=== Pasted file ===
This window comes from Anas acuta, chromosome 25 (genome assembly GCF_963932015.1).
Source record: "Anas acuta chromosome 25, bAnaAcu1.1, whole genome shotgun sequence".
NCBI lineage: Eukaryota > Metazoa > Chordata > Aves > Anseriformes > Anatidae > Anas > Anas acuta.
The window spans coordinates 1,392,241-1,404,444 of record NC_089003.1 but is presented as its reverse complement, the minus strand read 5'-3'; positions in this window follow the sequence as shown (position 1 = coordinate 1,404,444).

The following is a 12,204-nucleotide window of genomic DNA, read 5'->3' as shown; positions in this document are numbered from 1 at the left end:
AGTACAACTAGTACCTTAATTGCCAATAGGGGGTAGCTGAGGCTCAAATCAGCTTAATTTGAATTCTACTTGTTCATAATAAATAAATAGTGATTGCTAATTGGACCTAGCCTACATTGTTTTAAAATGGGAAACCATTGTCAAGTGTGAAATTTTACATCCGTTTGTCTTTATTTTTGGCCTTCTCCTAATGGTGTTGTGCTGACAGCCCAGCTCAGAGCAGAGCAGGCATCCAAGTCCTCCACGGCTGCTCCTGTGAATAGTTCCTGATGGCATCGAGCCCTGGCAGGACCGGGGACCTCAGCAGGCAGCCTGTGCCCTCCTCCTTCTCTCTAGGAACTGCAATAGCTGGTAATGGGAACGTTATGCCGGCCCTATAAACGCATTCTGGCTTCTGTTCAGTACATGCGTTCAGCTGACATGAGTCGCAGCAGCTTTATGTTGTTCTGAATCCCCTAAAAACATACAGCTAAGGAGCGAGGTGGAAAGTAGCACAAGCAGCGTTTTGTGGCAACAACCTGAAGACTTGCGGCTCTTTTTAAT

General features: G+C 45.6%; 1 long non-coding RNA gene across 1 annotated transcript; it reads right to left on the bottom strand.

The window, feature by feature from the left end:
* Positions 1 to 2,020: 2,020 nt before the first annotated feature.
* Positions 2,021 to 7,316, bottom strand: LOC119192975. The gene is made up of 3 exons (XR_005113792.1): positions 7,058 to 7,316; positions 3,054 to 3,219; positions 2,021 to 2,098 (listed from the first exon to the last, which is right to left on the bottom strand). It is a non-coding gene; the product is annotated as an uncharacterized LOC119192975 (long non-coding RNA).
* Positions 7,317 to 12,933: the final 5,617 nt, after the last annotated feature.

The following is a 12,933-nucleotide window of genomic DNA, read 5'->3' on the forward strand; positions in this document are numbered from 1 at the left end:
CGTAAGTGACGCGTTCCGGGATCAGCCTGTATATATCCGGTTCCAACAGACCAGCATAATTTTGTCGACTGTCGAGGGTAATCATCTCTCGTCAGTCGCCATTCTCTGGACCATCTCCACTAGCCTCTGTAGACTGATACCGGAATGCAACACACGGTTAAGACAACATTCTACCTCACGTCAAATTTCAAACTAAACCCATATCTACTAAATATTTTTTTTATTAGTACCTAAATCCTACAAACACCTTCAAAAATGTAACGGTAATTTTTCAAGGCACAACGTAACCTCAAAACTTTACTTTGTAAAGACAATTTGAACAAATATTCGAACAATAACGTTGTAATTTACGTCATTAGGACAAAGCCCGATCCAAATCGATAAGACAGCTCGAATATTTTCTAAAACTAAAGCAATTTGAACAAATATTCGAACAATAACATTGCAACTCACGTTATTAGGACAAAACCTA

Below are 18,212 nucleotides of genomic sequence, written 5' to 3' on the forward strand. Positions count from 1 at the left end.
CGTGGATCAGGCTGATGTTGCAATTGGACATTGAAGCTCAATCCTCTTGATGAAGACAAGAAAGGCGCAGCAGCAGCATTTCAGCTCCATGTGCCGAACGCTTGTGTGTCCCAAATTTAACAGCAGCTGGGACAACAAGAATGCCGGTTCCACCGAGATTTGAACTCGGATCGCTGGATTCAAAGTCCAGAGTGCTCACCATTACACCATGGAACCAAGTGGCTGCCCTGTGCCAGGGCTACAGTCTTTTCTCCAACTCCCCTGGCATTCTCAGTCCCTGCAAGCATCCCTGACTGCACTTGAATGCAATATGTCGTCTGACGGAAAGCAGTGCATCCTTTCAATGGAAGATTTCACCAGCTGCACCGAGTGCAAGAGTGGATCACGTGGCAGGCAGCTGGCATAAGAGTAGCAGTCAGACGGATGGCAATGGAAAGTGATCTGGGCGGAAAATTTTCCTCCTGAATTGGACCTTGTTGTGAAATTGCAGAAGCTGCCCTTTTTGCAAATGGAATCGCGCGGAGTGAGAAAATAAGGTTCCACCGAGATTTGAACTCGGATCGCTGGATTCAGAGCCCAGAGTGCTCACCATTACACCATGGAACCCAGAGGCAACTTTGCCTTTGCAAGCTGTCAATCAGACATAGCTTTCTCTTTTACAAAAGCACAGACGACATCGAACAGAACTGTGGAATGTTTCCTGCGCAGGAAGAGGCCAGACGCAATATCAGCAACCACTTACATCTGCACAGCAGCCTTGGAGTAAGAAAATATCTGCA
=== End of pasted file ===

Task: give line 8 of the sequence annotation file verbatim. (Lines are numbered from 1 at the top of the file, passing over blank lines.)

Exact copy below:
The window, feature by feature from the left end: